Newcomers also generally tended to grow at a slower pace than alumni. The average growth rate of newcomers was 131 percent, which is 15 percent below the list's average. However, among those that were also on the list in 2007, the average growth rate was 184 percent, which is 20 percent higher than the 2008 list's average.

Where They're From
Does geography play a role in success? Fast Growth companies come from all over the United States. Using the U.S. Census' definitions of geographic regions, CRN found that the most companies, 29 of them, come from the Northeast (Connecticut, Maine, Massachusetts, New Hampshire, New Jersey, New York, Pennsylvania, Rhode Island and Vermont), and accounted for $3.78 billion in revenue, or 35.5 percent of the entire FG100's revenue.

The South (Alabama, Arkansas, Delaware, Florida, Georgia, Kentucky, Louisiana, Maryland, Mississippi, North Carolina, Oklahoma, South Carolina, Tennessee, Texas, Virginia and West Virginia) has the second-highest number of FG solution providersand#8212;26. They account for $3.84 billion in revenue; that's 36 percent of the entire FG100's revenue.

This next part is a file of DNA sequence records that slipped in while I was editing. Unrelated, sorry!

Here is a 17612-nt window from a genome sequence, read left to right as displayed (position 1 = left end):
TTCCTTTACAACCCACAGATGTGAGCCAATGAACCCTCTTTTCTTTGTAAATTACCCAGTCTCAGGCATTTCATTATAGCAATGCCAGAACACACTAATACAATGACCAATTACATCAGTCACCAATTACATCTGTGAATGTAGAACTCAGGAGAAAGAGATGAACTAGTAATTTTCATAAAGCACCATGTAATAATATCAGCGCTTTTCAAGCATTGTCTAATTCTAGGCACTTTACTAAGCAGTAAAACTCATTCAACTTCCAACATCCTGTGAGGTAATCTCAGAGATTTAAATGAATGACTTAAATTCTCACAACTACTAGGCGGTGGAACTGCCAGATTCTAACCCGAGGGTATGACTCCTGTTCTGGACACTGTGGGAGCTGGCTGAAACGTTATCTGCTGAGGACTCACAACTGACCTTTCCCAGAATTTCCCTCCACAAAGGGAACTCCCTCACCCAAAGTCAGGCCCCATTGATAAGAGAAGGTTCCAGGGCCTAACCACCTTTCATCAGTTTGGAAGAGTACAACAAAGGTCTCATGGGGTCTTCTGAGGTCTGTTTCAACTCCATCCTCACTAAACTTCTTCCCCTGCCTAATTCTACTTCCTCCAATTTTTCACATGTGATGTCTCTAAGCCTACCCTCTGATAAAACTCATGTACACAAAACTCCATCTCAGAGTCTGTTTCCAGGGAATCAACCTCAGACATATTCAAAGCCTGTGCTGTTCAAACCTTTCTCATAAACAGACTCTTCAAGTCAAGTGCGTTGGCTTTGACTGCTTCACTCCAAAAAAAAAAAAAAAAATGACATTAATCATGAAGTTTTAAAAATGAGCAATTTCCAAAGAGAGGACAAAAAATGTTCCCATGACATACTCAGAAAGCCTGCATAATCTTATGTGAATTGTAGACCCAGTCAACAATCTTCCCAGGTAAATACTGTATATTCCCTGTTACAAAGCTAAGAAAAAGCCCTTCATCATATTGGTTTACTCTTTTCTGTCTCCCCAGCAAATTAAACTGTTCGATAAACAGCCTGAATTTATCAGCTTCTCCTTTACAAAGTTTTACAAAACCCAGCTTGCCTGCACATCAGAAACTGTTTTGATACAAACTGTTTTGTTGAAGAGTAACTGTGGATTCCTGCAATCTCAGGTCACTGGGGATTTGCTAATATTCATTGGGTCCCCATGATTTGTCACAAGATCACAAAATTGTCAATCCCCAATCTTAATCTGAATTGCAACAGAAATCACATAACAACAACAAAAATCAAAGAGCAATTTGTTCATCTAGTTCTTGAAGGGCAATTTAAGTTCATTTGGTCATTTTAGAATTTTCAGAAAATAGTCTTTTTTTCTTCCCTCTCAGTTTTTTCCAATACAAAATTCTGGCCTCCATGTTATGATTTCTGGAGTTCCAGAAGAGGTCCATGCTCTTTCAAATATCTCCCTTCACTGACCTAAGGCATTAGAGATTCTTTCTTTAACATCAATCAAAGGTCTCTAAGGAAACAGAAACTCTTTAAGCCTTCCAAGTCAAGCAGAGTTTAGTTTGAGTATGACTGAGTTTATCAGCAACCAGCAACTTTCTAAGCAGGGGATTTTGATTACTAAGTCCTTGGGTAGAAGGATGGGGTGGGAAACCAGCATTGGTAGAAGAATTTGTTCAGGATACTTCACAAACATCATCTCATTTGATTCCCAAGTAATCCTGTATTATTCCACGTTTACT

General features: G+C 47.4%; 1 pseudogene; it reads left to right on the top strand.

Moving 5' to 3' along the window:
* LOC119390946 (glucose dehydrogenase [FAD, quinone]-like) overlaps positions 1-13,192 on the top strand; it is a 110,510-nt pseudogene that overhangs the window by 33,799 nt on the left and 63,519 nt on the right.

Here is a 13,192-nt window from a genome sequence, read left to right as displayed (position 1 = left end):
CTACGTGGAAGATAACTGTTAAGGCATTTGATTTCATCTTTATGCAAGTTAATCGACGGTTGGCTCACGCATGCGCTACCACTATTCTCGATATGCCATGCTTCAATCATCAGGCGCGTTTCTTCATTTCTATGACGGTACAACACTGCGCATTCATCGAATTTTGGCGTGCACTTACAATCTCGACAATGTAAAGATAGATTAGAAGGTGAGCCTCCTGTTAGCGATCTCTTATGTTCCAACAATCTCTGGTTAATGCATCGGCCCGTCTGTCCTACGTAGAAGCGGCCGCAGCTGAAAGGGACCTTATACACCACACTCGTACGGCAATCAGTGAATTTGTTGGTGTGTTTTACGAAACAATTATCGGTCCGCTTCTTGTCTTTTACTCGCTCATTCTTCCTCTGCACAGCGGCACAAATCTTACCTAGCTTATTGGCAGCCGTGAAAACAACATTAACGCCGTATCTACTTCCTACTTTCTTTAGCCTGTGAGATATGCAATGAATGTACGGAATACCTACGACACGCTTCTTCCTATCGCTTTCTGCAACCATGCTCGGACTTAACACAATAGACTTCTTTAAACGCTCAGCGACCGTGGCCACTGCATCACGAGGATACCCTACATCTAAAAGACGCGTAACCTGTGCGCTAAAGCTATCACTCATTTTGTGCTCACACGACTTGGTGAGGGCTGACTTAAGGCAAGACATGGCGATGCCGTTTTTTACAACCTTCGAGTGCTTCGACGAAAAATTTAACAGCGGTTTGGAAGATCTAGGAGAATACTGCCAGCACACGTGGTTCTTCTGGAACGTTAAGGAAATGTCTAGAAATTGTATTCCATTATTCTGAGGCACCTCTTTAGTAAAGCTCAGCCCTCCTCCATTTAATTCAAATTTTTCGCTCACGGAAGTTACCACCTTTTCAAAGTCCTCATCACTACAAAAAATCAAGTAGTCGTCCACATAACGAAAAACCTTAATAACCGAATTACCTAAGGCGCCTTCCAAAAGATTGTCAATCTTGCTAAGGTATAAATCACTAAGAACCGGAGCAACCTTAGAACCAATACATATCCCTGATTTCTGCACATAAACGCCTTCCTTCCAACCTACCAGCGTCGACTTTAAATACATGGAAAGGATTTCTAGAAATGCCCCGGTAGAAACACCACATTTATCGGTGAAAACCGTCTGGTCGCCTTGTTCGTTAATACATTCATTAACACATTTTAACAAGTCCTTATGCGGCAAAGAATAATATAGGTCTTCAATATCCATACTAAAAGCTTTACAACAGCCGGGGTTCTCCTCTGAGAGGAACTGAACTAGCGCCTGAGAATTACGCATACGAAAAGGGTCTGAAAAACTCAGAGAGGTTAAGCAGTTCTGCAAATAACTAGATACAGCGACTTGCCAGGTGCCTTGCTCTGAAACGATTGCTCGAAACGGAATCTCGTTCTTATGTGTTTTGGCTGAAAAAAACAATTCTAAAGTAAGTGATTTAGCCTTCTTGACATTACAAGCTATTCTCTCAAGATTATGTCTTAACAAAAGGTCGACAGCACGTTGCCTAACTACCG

Twenty-one companies hail from the Midwest (Illinois, Indiana, Iowa, Kansas, Michigan, Minnesota, Missouri, Nebraska, North Dakota, Ohio, South Dakota and Wisconsin). Those 21 account for $949.82 million in total revenue, or 8.9 percent of the FG100 list.

The West (Alaska, Arizona, California, Colorado, Hawaii, Idaho, Montana, Nevada, New Mexico, Oregon, Utah, Washington and Wyoming) is home to 23 companies. They came in with total revenue of $1.24 billion, equal to 11.7 percent of the list's total revenue.

In addition, another company, Genpact Global (FG 2008 #81), which hails from Puerto Rico, reported revenue of $821 million, or 7.8 percent of the total list. Fast-growing companies are spread throughout the United States and its territories.

The companies that have made our list have shown perseverance and a commitment to growth despite a stormy economic climate. They have found a niche to thrive in, whether that's a vertical or a particular family of technologies. They are focused and driven to succeed, and that is what propels their growth. Growth for the sake of growth is unhealthy; the key is to grow wisely, within a business plan, to outline and achieve concrete, measurable goals. In its totality, the growth of the exclusive club of IT solution providers can't be slowed by economic forces, but, instead, is adaptable, innovative and indomitable.

New Faces Stoke The List